“It depends” is the most likely answer one is likely to get from asking a security professional the question “how can we best protect our intellectual property against loss or compromise?”
Experts argue that the answer depends on what we are protecting, it’s value to us, to others, as well as the cost-to-effectiveness ratios of said solutions. While this is true, the issue runs much deeper than that, and this is something I refer to as the asymmetric economics of intellectual property protection.
To understand this issue, we first need to develop a basic framework to help us think through the dynamics involved in security decisions, and quantify our risk.
Cost of no security
Let’s say I own a car and this car has no anti-theft mechanisms installed, and let’s assume that the vehicle is worth $15,000 if I were to sell it. That is the market value of this vehicle.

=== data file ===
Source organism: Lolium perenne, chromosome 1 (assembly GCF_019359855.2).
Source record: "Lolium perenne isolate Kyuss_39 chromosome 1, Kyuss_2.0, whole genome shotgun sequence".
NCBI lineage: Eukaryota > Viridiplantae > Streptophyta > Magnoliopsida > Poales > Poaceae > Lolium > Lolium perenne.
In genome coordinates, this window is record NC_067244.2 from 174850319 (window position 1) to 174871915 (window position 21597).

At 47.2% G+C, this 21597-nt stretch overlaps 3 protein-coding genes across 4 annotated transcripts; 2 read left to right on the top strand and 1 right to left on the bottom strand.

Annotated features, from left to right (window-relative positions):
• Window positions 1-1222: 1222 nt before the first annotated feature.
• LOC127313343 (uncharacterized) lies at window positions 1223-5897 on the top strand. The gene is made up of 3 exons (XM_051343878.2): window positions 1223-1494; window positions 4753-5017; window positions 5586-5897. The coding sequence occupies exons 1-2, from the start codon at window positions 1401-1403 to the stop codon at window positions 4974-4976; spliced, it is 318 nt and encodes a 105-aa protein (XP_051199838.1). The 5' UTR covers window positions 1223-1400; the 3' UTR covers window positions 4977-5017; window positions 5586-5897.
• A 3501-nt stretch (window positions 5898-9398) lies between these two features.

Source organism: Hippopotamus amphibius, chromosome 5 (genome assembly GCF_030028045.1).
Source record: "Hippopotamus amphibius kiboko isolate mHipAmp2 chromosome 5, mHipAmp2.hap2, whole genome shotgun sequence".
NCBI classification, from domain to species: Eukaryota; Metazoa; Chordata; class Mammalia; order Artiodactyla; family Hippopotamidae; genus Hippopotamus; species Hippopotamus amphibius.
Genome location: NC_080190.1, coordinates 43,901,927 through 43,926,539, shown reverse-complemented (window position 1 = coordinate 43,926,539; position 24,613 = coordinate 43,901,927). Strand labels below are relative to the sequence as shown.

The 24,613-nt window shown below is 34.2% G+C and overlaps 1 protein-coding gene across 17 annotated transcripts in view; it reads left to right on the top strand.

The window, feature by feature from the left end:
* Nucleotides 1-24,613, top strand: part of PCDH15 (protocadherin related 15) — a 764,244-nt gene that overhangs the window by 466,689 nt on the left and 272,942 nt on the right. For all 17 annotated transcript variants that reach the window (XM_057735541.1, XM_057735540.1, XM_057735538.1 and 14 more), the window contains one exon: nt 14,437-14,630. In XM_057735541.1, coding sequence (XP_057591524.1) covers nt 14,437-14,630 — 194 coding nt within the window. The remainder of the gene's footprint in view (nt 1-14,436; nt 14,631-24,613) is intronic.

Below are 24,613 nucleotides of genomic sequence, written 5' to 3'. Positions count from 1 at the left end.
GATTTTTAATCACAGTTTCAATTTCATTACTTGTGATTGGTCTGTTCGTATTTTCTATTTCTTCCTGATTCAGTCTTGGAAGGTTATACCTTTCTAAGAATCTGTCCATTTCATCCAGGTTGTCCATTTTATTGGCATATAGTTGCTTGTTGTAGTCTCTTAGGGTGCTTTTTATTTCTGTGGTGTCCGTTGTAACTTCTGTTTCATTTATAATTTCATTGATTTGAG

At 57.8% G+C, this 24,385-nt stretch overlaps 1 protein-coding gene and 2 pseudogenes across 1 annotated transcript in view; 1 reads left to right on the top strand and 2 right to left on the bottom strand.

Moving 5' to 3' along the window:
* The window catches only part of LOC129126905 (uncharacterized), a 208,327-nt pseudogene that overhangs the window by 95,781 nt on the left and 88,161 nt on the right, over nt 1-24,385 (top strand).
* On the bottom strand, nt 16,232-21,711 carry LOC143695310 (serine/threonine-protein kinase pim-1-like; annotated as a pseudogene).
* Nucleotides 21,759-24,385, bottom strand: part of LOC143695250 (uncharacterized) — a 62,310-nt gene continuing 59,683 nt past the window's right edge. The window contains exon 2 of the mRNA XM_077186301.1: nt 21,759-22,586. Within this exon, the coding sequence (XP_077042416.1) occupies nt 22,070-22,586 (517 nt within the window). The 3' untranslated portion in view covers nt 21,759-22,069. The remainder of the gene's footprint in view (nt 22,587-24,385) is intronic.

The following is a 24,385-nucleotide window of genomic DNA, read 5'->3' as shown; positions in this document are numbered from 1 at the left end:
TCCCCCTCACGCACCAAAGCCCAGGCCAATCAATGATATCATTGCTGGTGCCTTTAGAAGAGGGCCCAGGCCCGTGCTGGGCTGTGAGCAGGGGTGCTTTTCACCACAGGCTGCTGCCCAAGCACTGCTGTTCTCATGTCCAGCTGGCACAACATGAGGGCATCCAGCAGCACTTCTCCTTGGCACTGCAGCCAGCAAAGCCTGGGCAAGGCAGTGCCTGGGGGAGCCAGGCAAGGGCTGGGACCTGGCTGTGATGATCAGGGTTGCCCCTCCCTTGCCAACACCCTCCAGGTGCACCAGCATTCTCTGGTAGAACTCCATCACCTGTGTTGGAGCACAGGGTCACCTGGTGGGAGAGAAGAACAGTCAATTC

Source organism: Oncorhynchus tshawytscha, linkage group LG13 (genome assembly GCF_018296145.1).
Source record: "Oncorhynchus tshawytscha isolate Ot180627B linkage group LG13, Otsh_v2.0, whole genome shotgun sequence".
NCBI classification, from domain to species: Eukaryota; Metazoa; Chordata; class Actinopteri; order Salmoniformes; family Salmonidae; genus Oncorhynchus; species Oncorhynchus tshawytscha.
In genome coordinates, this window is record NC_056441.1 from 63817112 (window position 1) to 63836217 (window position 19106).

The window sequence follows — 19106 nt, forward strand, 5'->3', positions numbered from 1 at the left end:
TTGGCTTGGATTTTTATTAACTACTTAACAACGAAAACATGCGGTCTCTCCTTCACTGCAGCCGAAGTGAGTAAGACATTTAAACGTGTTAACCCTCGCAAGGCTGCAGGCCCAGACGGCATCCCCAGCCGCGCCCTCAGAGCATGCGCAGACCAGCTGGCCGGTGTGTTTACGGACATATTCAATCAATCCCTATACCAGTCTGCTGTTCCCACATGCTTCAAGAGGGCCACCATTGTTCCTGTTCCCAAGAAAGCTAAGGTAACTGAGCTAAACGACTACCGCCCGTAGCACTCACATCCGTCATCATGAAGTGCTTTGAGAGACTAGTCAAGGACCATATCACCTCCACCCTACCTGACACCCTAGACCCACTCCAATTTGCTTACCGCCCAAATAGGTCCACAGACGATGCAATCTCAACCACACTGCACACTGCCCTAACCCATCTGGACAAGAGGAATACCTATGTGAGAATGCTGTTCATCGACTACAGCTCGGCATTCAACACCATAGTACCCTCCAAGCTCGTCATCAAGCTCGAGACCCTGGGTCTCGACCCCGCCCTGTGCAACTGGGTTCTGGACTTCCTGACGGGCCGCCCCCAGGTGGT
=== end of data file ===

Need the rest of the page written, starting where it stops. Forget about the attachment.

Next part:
Now, let’s assume someone is evaluating stealing my car. Would it be a worthwhile pursuit? To assess this, we need to view the issue from the attacker’s perspective because to an attacker, the theft of an asset has to yield some sort of positive return.
Let’s assume the thief can obtain $3,000 for the stolen vehicle, and feels confident that he can steal the car with a 90% probability if he invests two hours to steal and sell the vehicle, plus $50 in tools. In addition, let’s say that, were he not stealing cars, this thief would be able to work at a legitimate place making $10/hr. In other words, going out to steal this vehicle costs the $10/hr * 2 hr = $20 in what economists call “opportunity cost”.
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